When the high-brow punks in Jawbox decided to call it a day earlier this
year, guitarist and founder J. Robbins had no intention of forming
band so quickly.
After all, Jawbox had weathered quite a storm during their eight-year
tenure. In addition to playing more than 600 shows, the group recorded
two albums packed with their irregular rhythms and cerebral lyrics for
the indie label Dischord before jumping to Atlantic, only to have that
company drop them after two more releases.
Robbins said that his new, self-described retro-punk band, Burning
Airlines, was born not from a conscious decision to get back on the
horse, but from a matter of pieces falling into place naturally.
"We couldn't actually say the word 'band' for a while," Robbins said by
phone from his home outside of Washington, D.C. "There's something a
little bit spooky about having just spent eight years of full-fledged
commitment to something, and then just diving right back in and going,
'Oh yeah, let's start another band.' It's like saying, 'I was just
married for eight years, and got divorced last week -- Marry me.' "
But despite such reservations, the 30-year-old guitarist had already
jamming informally with drummer Pete Moffett even as Jawbox sensed that
end was in sight. It wasn't long after they formally disbanded that
Robbins invited Jawbox rhythm guitarist Bill Barbot to join him and
Moffett on bass. "The next thing you know we had a practice schedule,"
Although Burning Airlines has played fewer than 10 shows, they will soon
head into the studio to record either a single or a 10-inch EP for
early next year on DeSoto Records, the label run by Barbot and former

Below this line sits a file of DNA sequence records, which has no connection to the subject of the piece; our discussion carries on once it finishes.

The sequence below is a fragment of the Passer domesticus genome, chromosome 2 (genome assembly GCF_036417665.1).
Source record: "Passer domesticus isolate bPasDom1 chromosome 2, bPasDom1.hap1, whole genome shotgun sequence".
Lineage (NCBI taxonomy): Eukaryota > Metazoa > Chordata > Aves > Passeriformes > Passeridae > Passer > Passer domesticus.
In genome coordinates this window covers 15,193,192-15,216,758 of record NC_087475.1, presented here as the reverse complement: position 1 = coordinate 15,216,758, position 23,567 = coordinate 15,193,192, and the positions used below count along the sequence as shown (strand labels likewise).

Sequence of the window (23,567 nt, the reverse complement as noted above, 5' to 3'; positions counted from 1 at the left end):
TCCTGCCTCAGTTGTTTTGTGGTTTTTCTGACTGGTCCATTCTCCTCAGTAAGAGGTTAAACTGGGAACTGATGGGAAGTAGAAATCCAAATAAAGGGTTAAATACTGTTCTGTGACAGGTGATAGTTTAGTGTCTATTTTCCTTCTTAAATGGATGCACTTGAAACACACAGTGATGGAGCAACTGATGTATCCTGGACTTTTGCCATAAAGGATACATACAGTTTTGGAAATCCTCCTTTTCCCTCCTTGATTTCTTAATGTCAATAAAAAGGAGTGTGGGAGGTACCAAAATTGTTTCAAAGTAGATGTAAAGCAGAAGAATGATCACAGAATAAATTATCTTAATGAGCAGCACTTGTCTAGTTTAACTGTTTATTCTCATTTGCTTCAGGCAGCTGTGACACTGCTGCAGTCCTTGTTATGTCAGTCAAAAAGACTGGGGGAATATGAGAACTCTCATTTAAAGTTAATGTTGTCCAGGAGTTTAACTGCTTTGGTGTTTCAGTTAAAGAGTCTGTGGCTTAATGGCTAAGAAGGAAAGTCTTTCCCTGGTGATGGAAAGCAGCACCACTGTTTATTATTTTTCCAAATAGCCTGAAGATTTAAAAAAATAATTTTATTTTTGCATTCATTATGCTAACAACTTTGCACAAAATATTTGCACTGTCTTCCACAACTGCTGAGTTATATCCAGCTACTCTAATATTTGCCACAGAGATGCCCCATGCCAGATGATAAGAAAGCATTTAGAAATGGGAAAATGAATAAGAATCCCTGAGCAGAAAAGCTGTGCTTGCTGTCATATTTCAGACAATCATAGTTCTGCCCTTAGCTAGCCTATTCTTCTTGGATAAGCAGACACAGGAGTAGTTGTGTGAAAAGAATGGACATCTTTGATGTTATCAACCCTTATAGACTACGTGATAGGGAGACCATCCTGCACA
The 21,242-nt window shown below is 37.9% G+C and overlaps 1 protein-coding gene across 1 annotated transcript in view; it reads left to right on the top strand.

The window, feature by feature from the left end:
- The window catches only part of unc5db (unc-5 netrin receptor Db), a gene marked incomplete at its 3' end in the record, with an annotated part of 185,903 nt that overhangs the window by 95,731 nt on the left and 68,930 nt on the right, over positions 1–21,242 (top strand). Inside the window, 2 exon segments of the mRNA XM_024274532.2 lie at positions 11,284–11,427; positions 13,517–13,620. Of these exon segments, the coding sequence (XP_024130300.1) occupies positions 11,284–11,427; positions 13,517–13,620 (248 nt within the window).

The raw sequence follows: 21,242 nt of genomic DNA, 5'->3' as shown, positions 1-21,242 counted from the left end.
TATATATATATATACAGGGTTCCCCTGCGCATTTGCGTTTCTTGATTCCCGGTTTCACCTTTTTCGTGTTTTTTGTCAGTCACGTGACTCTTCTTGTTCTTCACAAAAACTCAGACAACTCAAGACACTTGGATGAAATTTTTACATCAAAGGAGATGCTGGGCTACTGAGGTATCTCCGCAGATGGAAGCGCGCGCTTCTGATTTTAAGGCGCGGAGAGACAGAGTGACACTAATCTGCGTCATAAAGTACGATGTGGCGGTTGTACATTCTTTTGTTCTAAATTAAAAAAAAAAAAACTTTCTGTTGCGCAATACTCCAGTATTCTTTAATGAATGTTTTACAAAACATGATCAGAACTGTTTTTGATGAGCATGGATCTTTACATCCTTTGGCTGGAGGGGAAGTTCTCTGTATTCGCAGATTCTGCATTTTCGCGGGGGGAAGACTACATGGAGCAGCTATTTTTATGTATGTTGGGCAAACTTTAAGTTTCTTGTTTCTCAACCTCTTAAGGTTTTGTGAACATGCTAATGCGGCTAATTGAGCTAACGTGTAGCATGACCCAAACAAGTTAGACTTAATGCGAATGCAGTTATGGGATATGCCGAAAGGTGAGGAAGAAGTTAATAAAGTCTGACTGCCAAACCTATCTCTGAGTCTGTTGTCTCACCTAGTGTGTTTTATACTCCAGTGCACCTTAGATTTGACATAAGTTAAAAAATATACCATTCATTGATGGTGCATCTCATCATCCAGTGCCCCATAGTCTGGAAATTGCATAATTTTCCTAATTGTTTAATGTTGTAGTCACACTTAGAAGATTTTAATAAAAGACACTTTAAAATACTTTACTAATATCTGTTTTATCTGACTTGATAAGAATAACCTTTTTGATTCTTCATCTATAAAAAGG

Jawbox bassist Kim Coletta.
Even though the recipe for Burning Airlines includes two parts Jawbox,
Coletta said the new band has already forged their own sound. "It's not
too much like Jawbox really, which makes it very interesting to me," she
said from DeSoto's Maryland office. "It is perhaps a little straighter,
terms of time signatures, than Jawbox. I think it's a little
retro-sounding. Some of their songs remind me kind-of of early Naked
Raygun -- punk rocky."
Of particular interest to Robbins is working within the confines of
a trio in order to "streamline" the creative process that evolved in the
four-piece Jawbox. In the previous band, he said songwriting often grew
out of jam sessions during which all four members had to be keenly
to what their bandmates were doing, so that each could communicate and
negotiate where he or she wanted to take a particular piece.
"That was four very demanding personalities and a lot of times our
process was argumentative," Robbins said. "It was like a four-way tug
war. But at the same time, writing collaboratively is a wonderful
In this band, it seems more streamlined because there are fewer people
the three of us are on a pretty good wavelength."
Although Burning Airlines is still too nascent to have discussed
goals, Robbins said he hopes the band will remain with DeSoto Records,
so not to be distracted by all the things that go along with being a big
time recording act. "It's stuff like thinking about being played on the
radio. Who in their right mind should give a shit about it?" he said.
"No good music is played on the radio. But the fact is that if
you're plugged into that structure, that's part of what that structure
For the time being, Burning Airlines' objectives are focused squarely on
the more immediate concern of creating music spontaneously and with a
greater sense of cooperation, Robbins said. "If everybody's speaking a
language, [the hope] is to not have to backpedal and have somebody go,
'Well I won't play that' -- but instead, to be able to have things flow
because the means are very economical. Which is not to say we're going
in the basement and having religious epiphanies every five minutes,” he
added. “But it's cool. It seems to work so far."